Vo kosi da ti spijam – Tose Proeski

Toše Proeski (pronounced Tosh-eh Pro-eski) is considered one of the best singers and songwriters to have emerged in the Balkans, especially post-war. His voice and the emotion in his singing sounds so beautiful and pure. He was a great person too, holding humanitarian concerts and becoming a UNICEF regional ambassador. He spoke multiple languages including his native Aromanian, Macedonian, Serbo-Croatian, English, as well as recording songs in Slovene and Italian too. His death in 2007 is a huge tragedy and greatly mourned in the Balkans even to today. He was only 26 and died in a car accident in Croatia. Such a superstar dying so young. 😦 Who knows what he would have gone on to accomplish more if he were still alive? He is greatly missed and considered a true angel by all his fans throughout the ex-yu region.

This song is one of my favorites from him. Very upbeat, with a great rhythm and lyrics. It seems to have a bit of latin or salsa influence in the sound, so the cross-cultural influence is interesting. This song is in Macedonian, so I do not understand it all, but most of it. I will try to translate what I can, if I put a question mark (?) it means I don’t know it:

Vo kosi da ti spijam – To sleep in your hair

Zaboraviv drugi oci  –  Forget other’s eyes  (as in like forget the eyes of a past love)
drugi nezni nasmevki  –  other’s gentle smiles
zaboraviv  –  Forget

Me natera da gi frlam site sliki nejzini  –  Force me to ? pictures (maybe to like, erase their picture)
da rascistam so spomeni  –  To clean out the memories
da gi baram celi noki  –  To ? him the whole night
tvoite cekori  –  your waiting?
da kopneam so denovi –  to ?

Ref.
Vo kosi da ti spijam  –  To sleep in your hair
bez prestan da te ljubam  –  To kiss you without stopping
od tvojot nezen dopir  –  From your gentle touch,
da izludam  –  to go crazy

Vo kosi da ti spijam  –  To sleep in your hair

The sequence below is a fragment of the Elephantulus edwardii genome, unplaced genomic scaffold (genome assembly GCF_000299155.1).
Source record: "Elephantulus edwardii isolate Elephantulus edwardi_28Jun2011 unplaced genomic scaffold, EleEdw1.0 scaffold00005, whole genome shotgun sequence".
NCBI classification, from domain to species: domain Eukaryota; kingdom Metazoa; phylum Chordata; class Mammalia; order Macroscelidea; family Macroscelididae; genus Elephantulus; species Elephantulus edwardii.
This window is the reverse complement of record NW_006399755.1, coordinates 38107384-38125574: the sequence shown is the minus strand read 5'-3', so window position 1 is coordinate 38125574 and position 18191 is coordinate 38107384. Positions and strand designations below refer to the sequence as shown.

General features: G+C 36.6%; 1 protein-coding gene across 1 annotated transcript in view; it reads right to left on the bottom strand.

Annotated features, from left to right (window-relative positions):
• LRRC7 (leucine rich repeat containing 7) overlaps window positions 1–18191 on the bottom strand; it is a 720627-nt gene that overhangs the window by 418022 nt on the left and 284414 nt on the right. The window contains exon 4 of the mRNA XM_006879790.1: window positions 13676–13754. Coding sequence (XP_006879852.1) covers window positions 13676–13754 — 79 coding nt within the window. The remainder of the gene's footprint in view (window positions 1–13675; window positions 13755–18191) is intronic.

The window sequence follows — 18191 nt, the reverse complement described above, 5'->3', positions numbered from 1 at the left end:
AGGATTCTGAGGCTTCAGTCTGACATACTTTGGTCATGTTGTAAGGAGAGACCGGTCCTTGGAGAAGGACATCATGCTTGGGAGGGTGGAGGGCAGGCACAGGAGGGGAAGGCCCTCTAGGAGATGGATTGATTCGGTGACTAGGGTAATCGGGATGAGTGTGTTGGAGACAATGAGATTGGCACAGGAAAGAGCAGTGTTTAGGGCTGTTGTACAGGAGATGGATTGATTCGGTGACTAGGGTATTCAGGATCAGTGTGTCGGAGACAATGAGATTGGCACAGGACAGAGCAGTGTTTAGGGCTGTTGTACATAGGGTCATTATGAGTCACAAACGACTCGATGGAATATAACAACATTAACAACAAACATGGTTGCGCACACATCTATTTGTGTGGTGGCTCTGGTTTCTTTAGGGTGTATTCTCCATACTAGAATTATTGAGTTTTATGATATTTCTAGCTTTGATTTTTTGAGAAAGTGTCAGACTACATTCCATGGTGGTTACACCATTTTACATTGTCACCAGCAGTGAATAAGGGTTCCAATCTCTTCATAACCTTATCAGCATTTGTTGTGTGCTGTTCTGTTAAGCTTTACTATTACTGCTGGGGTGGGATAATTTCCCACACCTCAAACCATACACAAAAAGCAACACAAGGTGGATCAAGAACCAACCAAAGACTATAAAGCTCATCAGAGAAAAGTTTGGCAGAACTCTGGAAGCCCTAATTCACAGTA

vo zora da te budam  –  To wake you up in the sunrise
za tebe ako treba  –  For you if I need to,
se da izgubam  –  to lose everything

Dozvoli mi da ti peam  –  Allow me to sing to you
stari pesni ljubovni  –  Old songs of love
dozvoli mi da raskazam  –  Allow me to tell you
deka sum te cuval nokje v  –  ?
pregratki  –  ?

Da izlazam, da veruvam  –  To ?, for me to believe
se shto sonam barem ednash  –  Everything that I dreamed at least  ?
da se ostvari  –  To come true
da treperam so denovi  –  To tremble  ?

Vo kosi da ti spijam  –  To sleep in your hair
bez prestan da te ljubam  –  To kiss you without stopping
od tvojot nezen dopir  –  From your gentle touch,
da izludam  –  to go crazy

Vo kosi da ti spijam  –  To sleep in your hair
vo zora da te budam  –  To wake you up in the sunrise
za tebe ako treba  –  For you if I need to,
se da izgubam  –  to lose everything

The lyrics sound like a guy who is really in love with a girl and wants her to love him too, super romantic. I was able to understand most of the lyrics but there are some parts I don’t, so my Macedonian friends, feel free to tell me. 🙂

Tose Proeski

Stereo Love – Edward Maya & Vika Jigulina

Now is time for some modern music that I actually like. 😀 Well, from 2009, I guess that’s modern enough.  This is “Stereo Love” from the Romanians Edward Maya and Vika Jigulina. It was a big international hit back in 2009 with over 200 million views on this video alone. The lyrics are simple, but the melody and rhythm are pretty and complex. I especially like the Romanian beat that is included in there. I’m not sure what instrument it is, I think it’s accordion, but that same kind of beat is commonly used in the ex-yu area and all throughout the balkans. I think it’s origin is from the beat of traditional folk dances from the balkan, such as the kolo. The music video is shot in Greece by the way, very pretty.

Does anyone know any similar modern songs to this? Like with a well-composed rhythm and melody such as this one? Most modern popular music leaves me so jaded because of the lack of effort and originality that seems to go into it – just the same party beats and empty lyrics with some overdone music videos portraying typical scenes of some contrived party life and hedonism.. all so superficial and commercialized, but perhaps they reflect the current values and ideals of our society? Maybe I don’t like it because I don’t share the same mentality, I don’t find those portrayed yacht party and mansion scenes desirable.

Comments? Any recommendations? And your thoughts on modern music, what it may reflect about society, or even what an individual’s music taste may reflect about them? Thanks for reading as always. 🙂

Dress Down – Kaoru Akimoto (薫秋元)

Since there was mention of Japan in one of my earlier posts and I’ve been listening to some Japanese 80s’ funk recently, I decided to share “Dress Down” by Kaoru Akimoto from 1986. This is the first Japanese 80s’ funk song I found and my favorite so far. It has such a pretty, gorgeous sound! I can’t provide context or translation for the song since I’m not familiar with Japanese, but enjoy! Feel free to comment and give recommendations! 🙂 ❤

Que Se Sepa – Roberto Roena